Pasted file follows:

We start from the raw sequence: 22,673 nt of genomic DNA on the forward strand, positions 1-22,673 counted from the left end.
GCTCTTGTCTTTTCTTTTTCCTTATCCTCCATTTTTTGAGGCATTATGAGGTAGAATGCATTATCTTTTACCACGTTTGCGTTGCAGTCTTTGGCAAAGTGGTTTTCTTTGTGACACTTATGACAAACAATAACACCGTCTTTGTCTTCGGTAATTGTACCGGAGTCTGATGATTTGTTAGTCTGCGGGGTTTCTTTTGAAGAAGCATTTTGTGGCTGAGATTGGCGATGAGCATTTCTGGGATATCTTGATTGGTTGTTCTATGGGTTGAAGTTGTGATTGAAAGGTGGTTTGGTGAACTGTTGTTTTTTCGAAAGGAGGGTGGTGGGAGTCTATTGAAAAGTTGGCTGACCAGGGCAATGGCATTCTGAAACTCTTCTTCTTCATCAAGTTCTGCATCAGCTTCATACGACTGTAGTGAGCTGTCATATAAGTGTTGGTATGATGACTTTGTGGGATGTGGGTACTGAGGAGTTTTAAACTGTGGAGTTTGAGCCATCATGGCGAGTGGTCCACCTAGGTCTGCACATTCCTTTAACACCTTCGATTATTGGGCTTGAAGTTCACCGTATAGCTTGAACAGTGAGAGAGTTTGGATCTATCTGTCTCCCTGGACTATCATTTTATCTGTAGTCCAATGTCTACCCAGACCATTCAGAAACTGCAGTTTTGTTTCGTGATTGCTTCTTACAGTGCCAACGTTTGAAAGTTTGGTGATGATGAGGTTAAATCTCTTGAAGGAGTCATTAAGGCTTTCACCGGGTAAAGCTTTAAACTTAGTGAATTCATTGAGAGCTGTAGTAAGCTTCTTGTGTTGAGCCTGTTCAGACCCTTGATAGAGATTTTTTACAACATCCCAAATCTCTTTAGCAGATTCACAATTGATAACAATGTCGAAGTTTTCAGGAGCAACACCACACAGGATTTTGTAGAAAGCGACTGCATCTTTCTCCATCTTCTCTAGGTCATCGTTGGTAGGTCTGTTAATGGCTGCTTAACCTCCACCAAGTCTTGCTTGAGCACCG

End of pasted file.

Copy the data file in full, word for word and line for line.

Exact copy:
We start from the raw sequence: 22,673 nt of genomic DNA on the forward strand, positions 1-22,673 counted from the left end.
GCTCTTGTCTTTTCTTTTTCCTTATCCTCCATTTTTTGAGGCATTATGAGGTAGAATGCATTATCTTTTACCACGTTTGCGTTGCAGTCTTTGGCAAAGTGGTTTTCTTTGTGACACTTATGACAAACAATAACACCGTCTTTGTCTTCGGTAATTGTACCGGAGTCTGATGATTTGTTAGTCTGCGGGGTTTCTTTTGAAGAAGCATTTTGTGGCTGAGATTGGCGATGAGCATTTCTGGGATATCTTGATTGGTTGTTCTATGGGTTGAAGTTGTGATTGAAAGGTGGTTTGGTGAACTGTTGTTTTTTCGAAAGGAGGGTGGTGGGAGTCTATTGAAAAGTTGGCTGACCAGGGCAATGGCATTCTGAAACTCTTCTTCTTCATCAAGTTCTGCATCAGCTTCATACGACTGTAGTGAGCTGTCATATAAGTGTTGGTATGATGACTTTGTGGGATGTGGGTACTGAGGAGTTTTAAACTGTGGAGTTTGAGCCATCATGGCGAGTGGTCCACCTAGGTCTGCACATTCCTTTAACACCTTCGATTATTGGGCTTGAAGTTCACCGTATAGCTTGAACAGTGAGAGAGTTTGGATCTATCTGTCTCCCTGGACTATCATTTTATCTGTAGTCCAATGTCTACCCAGACCATTCAGAAACTGCAGTTTTGTTTCGTGATTGCTTCTTACAGTGCCAACGTTTGAAAGTTTGGTGATGATGAGGTTAAATCTCTTGAAGGAGTCATTAAGGCTTTCACCGGGTAAAGCTTTAAACTTAGTGAATTCATTGAGAGCTGTAGTAAGCTTCTTGTGTTGAGCCTGTTCAGACCCTTGATAGAGATTTTTTACAACATCCCAAATCTCTTTAGCAGATTCACAATTGATAACAATGTCGAAGTTTTCAGGAGCAACACCACACAGGATTTTGTAGAAAGCGACTGCATCTTTCTCCATCTTCTCTAGGTCATCGTTGGTAGGTCTGTTAATGGCTGCTTAACCTCCACCAAGTCTTGCTTGAGCACCG